By Mark Jurkowitz | Outer Banks Voice on May 17, 2021
Nags Head is the latest town to react to Governor Roy Cooper’s May 14 announcement that lifted mask-wearing mandates in most circumstances and cancelled social distancing and mass gathering requirements.
The town has announced that it will continue to recognize and issue special use permits for “restaurants [that] may still have a need to make temporary accommodations, including expanded outdoor dining, in the interest of their business and customers.”
As explained by Nags Head Director of Planning & Development Michael Zehner, the town had issued a total of nine such special use permits to Nags Head restaurants during the pandemic, predominantly to allow for outdoor dining so those businesses could “recapture a lot of the seating area they were losing,” due to restrictions on indoor dining.
Zehner added that the special use permits are connected to the COVID-19 State of Emergency, which was declared by Cooper in March 2020.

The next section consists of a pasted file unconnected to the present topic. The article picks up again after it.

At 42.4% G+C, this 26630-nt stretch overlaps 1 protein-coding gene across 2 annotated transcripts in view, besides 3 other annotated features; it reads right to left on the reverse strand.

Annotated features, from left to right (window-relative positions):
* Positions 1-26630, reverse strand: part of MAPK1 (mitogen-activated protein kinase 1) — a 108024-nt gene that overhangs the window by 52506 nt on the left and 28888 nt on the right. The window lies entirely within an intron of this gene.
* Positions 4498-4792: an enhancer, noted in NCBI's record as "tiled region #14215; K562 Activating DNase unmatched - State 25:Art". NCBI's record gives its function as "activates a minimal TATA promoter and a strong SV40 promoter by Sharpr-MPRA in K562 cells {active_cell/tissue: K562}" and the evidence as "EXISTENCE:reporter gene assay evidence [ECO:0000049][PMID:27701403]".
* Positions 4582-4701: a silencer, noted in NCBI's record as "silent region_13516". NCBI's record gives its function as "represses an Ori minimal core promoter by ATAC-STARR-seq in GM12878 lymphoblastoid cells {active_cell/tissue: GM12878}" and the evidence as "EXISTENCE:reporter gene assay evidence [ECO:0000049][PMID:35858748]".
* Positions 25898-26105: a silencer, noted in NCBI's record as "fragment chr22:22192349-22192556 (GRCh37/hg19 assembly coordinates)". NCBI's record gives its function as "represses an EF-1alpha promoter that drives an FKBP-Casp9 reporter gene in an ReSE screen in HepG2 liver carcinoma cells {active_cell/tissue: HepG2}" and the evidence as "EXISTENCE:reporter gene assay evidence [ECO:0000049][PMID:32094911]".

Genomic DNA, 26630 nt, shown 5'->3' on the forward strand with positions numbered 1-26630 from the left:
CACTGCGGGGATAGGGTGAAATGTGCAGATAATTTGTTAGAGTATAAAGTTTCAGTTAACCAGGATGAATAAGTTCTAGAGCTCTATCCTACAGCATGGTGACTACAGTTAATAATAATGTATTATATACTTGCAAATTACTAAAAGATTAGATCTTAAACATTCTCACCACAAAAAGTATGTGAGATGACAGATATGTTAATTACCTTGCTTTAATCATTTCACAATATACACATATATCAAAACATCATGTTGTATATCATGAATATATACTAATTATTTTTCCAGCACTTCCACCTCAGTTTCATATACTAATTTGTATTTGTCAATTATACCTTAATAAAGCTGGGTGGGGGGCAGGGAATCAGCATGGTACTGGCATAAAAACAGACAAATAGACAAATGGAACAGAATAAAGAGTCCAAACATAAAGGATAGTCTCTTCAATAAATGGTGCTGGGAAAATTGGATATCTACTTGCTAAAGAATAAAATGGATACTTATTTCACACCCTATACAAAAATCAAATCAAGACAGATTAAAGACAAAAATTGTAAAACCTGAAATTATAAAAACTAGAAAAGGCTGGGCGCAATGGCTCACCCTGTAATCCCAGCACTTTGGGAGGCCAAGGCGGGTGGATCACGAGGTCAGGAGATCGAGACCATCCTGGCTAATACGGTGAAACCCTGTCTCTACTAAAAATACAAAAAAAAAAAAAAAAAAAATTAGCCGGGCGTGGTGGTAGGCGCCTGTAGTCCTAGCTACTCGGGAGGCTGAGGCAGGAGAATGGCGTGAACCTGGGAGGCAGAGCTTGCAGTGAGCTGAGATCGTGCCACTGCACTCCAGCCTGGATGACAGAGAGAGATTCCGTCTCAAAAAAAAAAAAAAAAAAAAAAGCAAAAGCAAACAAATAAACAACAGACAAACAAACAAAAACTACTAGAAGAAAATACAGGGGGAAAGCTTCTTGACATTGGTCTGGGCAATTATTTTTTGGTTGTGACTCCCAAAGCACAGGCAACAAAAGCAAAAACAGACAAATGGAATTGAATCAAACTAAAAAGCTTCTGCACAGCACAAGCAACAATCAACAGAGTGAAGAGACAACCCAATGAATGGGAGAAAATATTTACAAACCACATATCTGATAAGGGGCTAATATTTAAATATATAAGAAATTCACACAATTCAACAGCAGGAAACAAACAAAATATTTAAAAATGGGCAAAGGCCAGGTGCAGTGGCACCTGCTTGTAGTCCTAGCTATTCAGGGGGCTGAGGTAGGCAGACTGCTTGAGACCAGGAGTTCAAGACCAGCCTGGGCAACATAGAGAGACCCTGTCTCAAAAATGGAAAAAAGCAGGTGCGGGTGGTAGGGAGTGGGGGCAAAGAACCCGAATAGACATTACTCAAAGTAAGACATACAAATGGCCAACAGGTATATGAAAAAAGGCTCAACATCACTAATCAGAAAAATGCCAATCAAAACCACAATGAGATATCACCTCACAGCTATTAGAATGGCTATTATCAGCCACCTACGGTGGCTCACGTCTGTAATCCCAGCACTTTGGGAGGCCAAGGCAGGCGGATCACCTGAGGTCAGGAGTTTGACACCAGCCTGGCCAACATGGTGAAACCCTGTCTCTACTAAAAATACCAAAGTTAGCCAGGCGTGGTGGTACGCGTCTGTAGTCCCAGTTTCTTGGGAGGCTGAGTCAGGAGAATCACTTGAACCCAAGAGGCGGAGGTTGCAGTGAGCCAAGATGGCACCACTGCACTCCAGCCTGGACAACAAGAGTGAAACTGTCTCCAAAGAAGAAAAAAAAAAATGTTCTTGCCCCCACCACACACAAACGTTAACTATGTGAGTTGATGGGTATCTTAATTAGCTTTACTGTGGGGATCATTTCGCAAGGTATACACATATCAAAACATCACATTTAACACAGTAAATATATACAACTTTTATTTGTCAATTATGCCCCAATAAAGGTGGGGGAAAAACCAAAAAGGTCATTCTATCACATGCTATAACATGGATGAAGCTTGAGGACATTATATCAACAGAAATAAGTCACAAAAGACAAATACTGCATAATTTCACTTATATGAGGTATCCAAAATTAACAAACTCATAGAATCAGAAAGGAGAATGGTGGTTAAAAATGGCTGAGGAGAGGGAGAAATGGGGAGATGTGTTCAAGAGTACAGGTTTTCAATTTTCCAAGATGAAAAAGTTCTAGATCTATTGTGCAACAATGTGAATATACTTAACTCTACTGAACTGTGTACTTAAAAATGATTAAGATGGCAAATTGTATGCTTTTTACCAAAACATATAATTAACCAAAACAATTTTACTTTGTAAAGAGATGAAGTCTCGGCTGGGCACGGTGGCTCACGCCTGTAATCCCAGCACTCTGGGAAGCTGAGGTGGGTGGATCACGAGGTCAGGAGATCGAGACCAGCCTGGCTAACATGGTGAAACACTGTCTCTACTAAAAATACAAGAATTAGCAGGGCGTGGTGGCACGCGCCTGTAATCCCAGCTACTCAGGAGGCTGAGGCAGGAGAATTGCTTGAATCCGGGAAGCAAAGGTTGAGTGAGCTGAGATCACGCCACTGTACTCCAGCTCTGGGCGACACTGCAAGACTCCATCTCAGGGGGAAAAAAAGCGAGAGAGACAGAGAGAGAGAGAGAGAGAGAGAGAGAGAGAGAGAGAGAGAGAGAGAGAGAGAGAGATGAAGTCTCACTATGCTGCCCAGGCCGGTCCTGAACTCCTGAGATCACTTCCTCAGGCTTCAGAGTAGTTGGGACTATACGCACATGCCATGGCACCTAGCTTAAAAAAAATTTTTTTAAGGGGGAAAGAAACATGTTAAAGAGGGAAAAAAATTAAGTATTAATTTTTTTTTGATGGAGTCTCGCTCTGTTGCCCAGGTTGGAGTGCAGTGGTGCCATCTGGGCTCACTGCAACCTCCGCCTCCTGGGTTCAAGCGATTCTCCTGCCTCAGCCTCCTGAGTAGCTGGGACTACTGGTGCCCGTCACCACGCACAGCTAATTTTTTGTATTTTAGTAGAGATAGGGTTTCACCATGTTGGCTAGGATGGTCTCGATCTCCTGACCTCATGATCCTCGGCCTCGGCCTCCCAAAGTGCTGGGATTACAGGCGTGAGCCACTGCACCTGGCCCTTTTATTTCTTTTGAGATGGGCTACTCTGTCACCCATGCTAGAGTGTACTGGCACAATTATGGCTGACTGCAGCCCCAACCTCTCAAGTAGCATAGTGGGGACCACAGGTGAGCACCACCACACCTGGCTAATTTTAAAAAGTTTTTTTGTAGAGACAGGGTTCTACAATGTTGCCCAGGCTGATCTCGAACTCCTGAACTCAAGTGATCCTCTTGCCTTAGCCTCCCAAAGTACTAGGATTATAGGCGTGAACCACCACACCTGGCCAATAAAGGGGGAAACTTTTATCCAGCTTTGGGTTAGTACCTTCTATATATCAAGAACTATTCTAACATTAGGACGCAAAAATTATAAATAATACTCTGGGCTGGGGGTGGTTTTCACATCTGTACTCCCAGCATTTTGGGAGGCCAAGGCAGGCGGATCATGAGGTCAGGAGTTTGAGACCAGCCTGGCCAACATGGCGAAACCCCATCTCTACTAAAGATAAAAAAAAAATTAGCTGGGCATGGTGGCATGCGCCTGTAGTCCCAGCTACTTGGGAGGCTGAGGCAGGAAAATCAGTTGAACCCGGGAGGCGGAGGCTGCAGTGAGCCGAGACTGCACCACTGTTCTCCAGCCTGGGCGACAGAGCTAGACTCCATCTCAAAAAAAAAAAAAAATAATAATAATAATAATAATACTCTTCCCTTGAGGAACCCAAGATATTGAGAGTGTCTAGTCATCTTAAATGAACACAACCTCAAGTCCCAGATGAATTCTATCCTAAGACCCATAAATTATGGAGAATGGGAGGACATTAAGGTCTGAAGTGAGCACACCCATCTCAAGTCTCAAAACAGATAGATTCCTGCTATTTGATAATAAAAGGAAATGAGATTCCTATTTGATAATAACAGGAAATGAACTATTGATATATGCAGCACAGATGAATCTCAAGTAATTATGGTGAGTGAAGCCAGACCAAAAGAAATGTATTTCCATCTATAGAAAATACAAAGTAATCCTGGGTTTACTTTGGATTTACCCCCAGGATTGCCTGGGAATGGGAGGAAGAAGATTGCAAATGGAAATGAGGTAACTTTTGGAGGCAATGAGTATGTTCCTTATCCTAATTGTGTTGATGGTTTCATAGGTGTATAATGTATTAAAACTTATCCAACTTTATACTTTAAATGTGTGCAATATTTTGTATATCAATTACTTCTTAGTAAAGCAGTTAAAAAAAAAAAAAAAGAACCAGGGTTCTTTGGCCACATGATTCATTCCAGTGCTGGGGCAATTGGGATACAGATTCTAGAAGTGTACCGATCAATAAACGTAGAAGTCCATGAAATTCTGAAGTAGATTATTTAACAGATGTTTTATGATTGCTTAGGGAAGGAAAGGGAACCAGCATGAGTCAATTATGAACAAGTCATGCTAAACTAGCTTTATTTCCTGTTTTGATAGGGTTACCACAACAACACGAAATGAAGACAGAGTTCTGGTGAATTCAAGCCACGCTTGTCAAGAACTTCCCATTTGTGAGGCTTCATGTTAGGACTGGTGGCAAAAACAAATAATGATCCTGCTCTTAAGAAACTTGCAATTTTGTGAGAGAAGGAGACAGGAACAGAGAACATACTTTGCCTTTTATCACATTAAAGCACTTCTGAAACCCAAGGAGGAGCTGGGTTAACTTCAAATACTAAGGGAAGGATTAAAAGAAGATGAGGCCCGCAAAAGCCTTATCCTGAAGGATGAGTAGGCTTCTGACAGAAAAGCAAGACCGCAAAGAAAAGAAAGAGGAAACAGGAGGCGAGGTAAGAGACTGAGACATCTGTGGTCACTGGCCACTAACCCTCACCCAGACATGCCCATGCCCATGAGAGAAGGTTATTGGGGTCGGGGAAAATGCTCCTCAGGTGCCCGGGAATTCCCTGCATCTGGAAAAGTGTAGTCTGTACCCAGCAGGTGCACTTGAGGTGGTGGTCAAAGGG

Of those nine permits issued, Zehner explained that seven are still active. And despite the state’s dramatic easing of COVID restrictions, Nags Head says it will continue to recognize those permits through Nov. 28 of this year, regardless of whether State of Emergency is lifted or not. At the same time, it will also continue to issue special permits, if needed, up until Nov. 28 no matter what the status of North Carolina’s State of Emergency.
On May 14, the neighboring town of Kill Devil Hills issued its new Executive Order in the wake of Cooper’s decision. It informed restaurants in that town that they can continue to operate with outdoor dining as long as there is no net gain in the number of seats allowed. The Order also eliminates food trucks operating in the town, although Mayor Ben Sproul said he doesn’t believe there are any currently operating.